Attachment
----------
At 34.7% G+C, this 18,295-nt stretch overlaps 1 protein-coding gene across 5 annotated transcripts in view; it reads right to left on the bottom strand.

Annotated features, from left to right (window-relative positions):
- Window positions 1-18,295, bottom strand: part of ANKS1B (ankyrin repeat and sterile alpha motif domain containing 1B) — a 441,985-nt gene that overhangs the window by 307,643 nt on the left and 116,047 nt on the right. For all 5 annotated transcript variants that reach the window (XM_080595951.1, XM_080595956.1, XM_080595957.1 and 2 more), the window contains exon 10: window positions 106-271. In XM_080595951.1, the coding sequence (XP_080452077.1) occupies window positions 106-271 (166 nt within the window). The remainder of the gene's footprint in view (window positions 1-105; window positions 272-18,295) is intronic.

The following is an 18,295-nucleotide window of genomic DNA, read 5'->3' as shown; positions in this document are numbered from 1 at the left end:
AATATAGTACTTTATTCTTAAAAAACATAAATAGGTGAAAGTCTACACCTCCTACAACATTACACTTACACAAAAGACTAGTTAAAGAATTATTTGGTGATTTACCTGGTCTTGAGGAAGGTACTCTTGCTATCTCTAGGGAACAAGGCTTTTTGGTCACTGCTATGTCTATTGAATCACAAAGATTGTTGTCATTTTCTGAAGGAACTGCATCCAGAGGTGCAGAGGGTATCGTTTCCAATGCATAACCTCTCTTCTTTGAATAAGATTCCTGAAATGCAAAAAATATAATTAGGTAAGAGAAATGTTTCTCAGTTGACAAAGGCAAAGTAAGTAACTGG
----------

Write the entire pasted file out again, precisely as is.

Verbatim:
At 34.7% G+C, this 18,295-nt stretch overlaps 1 protein-coding gene across 5 annotated transcripts in view; it reads right to left on the bottom strand.

Annotated features, from left to right (window-relative positions):
- Window positions 1-18,295, bottom strand: part of ANKS1B (ankyrin repeat and sterile alpha motif domain containing 1B) — a 441,985-nt gene that overhangs the window by 307,643 nt on the left and 116,047 nt on the right. For all 5 annotated transcript variants that reach the window (XM_080595951.1, XM_080595956.1, XM_080595957.1 and 2 more), the window contains exon 10: window positions 106-271. In XM_080595951.1, the coding sequence (XP_080452077.1) occupies window positions 106-271 (166 nt within the window). The remainder of the gene's footprint in view (window positions 1-105; window positions 272-18,295) is intronic.

The following is an 18,295-nucleotide window of genomic DNA, read 5'->3' as shown; positions in this document are numbered from 1 at the left end:
AATATAGTACTTTATTCTTAAAAAACATAAATAGGTGAAAGTCTACACCTCCTACAACATTACACTTACACAAAAGACTAGTTAAAGAATTATTTGGTGATTTACCTGGTCTTGAGGAAGGTACTCTTGCTATCTCTAGGGAACAAGGCTTTTTGGTCACTGCTATGTCTATTGAATCACAAAGATTGTTGTCATTTTCTGAAGGAACTGCATCCAGAGGTGCAGAGGGTATCGTTTCCAATGCATAACCTCTCTTCTTTGAATAAGATTCCTGAAATGCAAAAAATATAATTAGGTAAGAGAAATGTTTCTCAGTTGACAAAGGCAAAGTAAGTAACTGG